Data Enablement and the Dirty Secret Behind Automation
Data is having a bit of a moment. Nearly ten years ago, Harvard Business Review predicted that “data scientist” would be the sexiest job of the 21st century. While data science and analytics are rooted in tech, the expertise that helps organizations mine data to uncover marketing gold has emerged as mission-critical across various industries—from hospitality to retail, entertainment to finance, and healthcare to manufacturing. CMOs tout their data-driven approach to marketing and customer engagement.
But what does it mean to be data-driven today? How can organizations leverage existing CRM systems to drive more personalized engagement? How much data enablement is automated?
The past five years have seen an explosion of data growth as businesses invest in centralized data warehouses, grow their customer base, and collect and aggregate data from across the company. Whether you’re following a customer’s web or mobile activity, monitoring offline experiences in stores and at events, tracking delivery and customer support, or managing inventory, today’s technology enables a wealth of data collection to be analyzed and translated into actionable insights.
Helping to drive this data revolution are multibillion-dollar businesses like Snowflake, Databricks, and Confluent. One can also observe the rise of data via the explosion of the data-related job market: the Bureau of Labor Statistics considers data science one of the 20 fastest-growing fields with 31 percent job growth over the next 10 years. Midmarket and enterprise brands can now bring the data, infrastructure, and specialists together for a dynamic view of business performance.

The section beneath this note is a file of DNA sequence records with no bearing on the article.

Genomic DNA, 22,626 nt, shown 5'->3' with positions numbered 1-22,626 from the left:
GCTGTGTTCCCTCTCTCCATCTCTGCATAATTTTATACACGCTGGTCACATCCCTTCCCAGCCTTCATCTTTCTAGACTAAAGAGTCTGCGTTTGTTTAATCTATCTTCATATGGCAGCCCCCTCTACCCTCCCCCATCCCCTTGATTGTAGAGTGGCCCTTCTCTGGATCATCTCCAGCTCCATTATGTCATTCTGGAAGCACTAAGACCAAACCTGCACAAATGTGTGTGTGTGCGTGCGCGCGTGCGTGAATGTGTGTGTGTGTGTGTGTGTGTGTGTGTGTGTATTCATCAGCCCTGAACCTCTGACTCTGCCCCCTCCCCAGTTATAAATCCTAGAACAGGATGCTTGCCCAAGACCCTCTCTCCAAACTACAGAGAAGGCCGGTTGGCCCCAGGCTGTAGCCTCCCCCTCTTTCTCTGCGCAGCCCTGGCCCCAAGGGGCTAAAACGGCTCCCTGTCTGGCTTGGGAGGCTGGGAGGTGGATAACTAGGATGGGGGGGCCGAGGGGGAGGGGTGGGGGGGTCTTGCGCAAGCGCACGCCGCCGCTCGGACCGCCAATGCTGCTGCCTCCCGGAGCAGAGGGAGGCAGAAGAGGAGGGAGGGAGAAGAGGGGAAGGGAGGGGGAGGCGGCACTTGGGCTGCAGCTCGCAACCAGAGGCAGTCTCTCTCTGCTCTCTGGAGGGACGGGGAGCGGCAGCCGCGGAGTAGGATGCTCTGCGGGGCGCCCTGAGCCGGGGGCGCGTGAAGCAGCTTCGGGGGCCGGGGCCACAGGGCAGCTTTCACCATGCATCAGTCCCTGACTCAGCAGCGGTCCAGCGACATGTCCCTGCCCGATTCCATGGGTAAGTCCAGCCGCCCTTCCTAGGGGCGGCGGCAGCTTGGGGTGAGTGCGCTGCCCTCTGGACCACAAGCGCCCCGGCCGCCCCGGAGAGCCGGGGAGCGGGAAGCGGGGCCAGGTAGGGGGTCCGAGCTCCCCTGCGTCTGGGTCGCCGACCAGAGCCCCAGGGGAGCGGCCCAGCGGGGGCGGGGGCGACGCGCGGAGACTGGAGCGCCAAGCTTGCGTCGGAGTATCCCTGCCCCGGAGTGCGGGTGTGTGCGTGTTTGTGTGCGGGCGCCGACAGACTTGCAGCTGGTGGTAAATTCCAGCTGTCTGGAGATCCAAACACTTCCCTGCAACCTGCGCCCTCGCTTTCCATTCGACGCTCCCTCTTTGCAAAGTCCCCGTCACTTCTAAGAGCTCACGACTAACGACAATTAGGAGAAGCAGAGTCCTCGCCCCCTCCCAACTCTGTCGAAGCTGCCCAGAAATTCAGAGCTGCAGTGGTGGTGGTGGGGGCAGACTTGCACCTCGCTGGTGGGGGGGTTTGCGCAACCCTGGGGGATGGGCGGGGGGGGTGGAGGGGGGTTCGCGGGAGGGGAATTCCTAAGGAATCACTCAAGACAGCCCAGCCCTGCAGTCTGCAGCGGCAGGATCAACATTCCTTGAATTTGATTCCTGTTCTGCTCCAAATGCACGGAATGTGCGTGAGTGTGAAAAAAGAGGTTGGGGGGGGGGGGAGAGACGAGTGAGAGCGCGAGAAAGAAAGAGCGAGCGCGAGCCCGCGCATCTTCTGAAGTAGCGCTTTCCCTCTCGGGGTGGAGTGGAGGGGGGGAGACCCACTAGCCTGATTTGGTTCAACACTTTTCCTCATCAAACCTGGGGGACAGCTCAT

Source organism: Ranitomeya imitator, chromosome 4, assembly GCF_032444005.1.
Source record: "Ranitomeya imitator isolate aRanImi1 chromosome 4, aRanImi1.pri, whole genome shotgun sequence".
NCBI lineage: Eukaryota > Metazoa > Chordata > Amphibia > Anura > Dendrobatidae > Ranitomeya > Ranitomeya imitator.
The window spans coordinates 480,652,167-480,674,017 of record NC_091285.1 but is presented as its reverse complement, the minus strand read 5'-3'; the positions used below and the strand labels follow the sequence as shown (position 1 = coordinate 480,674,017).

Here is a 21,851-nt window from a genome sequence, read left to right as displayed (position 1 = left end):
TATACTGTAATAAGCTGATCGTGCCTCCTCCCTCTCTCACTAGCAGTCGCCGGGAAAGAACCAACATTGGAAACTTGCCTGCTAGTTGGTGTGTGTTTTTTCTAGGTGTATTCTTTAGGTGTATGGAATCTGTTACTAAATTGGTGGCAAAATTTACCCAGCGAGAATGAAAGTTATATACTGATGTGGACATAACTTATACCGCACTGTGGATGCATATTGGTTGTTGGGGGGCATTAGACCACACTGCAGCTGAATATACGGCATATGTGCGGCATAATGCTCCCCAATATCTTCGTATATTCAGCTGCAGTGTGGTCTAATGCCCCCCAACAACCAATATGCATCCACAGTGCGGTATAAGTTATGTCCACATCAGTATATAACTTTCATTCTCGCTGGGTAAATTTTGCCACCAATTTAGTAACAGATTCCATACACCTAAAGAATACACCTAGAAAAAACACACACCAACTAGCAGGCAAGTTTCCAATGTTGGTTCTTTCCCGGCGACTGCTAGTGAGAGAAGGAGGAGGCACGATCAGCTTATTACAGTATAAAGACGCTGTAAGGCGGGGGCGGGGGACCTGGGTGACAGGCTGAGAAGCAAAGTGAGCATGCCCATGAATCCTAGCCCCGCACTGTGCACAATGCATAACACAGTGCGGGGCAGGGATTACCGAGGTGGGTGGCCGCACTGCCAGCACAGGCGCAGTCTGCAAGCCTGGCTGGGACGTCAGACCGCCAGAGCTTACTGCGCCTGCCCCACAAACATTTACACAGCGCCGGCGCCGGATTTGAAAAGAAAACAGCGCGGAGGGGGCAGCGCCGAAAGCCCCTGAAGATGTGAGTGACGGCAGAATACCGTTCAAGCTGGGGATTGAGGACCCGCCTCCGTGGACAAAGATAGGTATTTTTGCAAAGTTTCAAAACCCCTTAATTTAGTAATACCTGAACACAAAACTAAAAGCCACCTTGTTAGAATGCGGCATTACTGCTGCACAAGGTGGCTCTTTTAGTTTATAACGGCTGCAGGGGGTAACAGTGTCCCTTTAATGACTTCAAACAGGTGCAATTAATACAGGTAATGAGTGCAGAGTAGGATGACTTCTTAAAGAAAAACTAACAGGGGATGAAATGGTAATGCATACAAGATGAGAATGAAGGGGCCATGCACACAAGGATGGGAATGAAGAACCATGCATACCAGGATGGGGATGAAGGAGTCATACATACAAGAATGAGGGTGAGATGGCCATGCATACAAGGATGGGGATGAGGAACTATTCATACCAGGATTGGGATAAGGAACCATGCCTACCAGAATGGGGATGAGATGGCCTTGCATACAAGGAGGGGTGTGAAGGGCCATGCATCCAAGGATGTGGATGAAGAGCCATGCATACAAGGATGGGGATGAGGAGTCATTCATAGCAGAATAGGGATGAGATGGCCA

Data technology has traditional marketing systems, and savvy marketers understand that data is the basis for future-focused marketing strategies. Though everyone claims to be “data-driven” these days, there’s a difference between being merely “informed by data” versus being truly data-driven.
“Data-Driven” Is More Than Just a Buzzword
In the context of CRM, we’re focused on an end state that facilitates a deep understanding of the customer and highly personalized messaging across the entire life cycle.
Some examples of core capabilities include:
- Segmentation: Identifying where your customers are in their journey and how to characterize them.
- Personalization: How to communicate in a way that resonates with your customer.
- Automation: Finding customers by life cycle stage and communicating with them in a way that educates and incentivizes them to engage more with your brand and product.
These core capabilities start with data.
Segmentation relies on broad access to shopping history and behaviors. Personalization depends on a complete customer profile, including interactions with your brand. Automation might be the most challenging because it requires integration with real-time behavioral event streams to understand and respond to customer actions.
Fundamentally, data-driven marketing relies on using insights to drive business outcomes. As CRM experts, we’re tasked with enabling core capabilities based on data analysis and insights to serve customers better and boost performance. But what does “enabling” really mean?
The Secret Is Out: Most Marketing Automation Solutions Don’t Actually Automate
It’s true. Though the C-suite may regard data scientists as rock stars, data enablement is about enabling the marketer, and that piece still depends on IT, data, and integrators to make the magic happen. Ironically, the tools that drive marketing automation ultimately limit workflows and prevent organizations from being truly data-driven.